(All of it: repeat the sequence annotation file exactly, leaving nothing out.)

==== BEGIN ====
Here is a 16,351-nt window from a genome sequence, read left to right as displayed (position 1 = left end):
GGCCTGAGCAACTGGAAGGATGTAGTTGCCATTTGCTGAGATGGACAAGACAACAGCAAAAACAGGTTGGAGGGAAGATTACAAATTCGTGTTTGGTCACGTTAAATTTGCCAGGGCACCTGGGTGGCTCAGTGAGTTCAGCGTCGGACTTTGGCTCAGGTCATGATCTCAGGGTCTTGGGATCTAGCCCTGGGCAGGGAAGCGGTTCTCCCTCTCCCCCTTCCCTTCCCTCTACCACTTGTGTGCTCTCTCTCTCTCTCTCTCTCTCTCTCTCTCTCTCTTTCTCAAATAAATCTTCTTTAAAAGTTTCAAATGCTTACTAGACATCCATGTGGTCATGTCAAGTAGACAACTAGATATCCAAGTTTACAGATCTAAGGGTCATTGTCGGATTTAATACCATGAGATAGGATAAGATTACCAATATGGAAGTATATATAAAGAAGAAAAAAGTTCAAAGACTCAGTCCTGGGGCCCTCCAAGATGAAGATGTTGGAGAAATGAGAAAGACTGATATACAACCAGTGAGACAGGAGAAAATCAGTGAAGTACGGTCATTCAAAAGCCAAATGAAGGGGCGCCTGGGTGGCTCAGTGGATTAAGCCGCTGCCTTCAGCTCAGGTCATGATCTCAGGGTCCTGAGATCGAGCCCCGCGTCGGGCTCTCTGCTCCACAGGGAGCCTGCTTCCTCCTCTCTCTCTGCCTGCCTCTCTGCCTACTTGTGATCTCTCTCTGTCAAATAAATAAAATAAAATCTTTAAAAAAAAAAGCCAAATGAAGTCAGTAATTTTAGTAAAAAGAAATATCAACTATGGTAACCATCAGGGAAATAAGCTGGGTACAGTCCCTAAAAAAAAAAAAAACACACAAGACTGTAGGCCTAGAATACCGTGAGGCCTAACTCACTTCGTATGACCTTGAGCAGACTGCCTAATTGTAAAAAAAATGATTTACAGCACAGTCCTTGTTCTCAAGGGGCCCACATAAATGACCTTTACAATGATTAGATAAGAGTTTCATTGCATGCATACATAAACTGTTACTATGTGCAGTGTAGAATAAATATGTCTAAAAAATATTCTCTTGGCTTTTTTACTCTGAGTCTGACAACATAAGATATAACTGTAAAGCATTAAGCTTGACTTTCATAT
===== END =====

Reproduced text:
Here is a 16,351-nt window from a genome sequence, read left to right as displayed (position 1 = left end):
GGCCTGAGCAACTGGAAGGATGTAGTTGCCATTTGCTGAGATGGACAAGACAACAGCAAAAACAGGTTGGAGGGAAGATTACAAATTCGTGTTTGGTCACGTTAAATTTGCCAGGGCACCTGGGTGGCTCAGTGAGTTCAGCGTCGGACTTTGGCTCAGGTCATGATCTCAGGGTCTTGGGATCTAGCCCTGGGCAGGGAAGCGGTTCTCCCTCTCCCCCTTCCCTTCCCTCTACCACTTGTGTGCTCTCTCTCTCTCTCTCTCTCTCTCTCTCTCTCTCTTTCTCAAATAAATCTTCTTTAAAAGTTTCAAATGCTTACTAGACATCCATGTGGTCATGTCAAGTAGACAACTAGATATCCAAGTTTACAGATCTAAGGGTCATTGTCGGATTTAATACCATGAGATAGGATAAGATTACCAATATGGAAGTATATATAAAGAAGAAAAAAGTTCAAAGACTCAGTCCTGGGGCCCTCCAAGATGAAGATGTTGGAGAAATGAGAAAGACTGATATACAACCAGTGAGACAGGAGAAAATCAGTGAAGTACGGTCATTCAAAAGCCAAATGAAGGGGCGCCTGGGTGGCTCAGTGGATTAAGCCGCTGCCTTCAGCTCAGGTCATGATCTCAGGGTCCTGAGATCGAGCCCCGCGTCGGGCTCTCTGCTCCACAGGGAGCCTGCTTCCTCCTCTCTCTCTGCCTGCCTCTCTGCCTACTTGTGATCTCTCTCTGTCAAATAAATAAAATAAAATCTTTAAAAAAAAAAGCCAAATGAAGTCAGTAATTTTAGTAAAAAGAAATATCAACTATGGTAACCATCAGGGAAATAAGCTGGGTACAGTCCCTAAAAAAAAAAAAAACACACAAGACTGTAGGCCTAGAATACCGTGAGGCCTAACTCACTTCGTATGACCTTGAGCAGACTGCCTAATTGTAAAAAAAATGATTTACAGCACAGTCCTTGTTCTCAAGGGGCCCACATAAATGACCTTTACAATGATTAGATAAGAGTTTCATTGCATGCATACATAAACTGTTACTATGTGCAGTGTAGAATAAATATGTCTAAAAAATATTCTCTTGGCTTTTTTACTCTGAGTCTGACAACATAAGATATAACTGTAAAGCATTAAGCTTGACTTTCATAT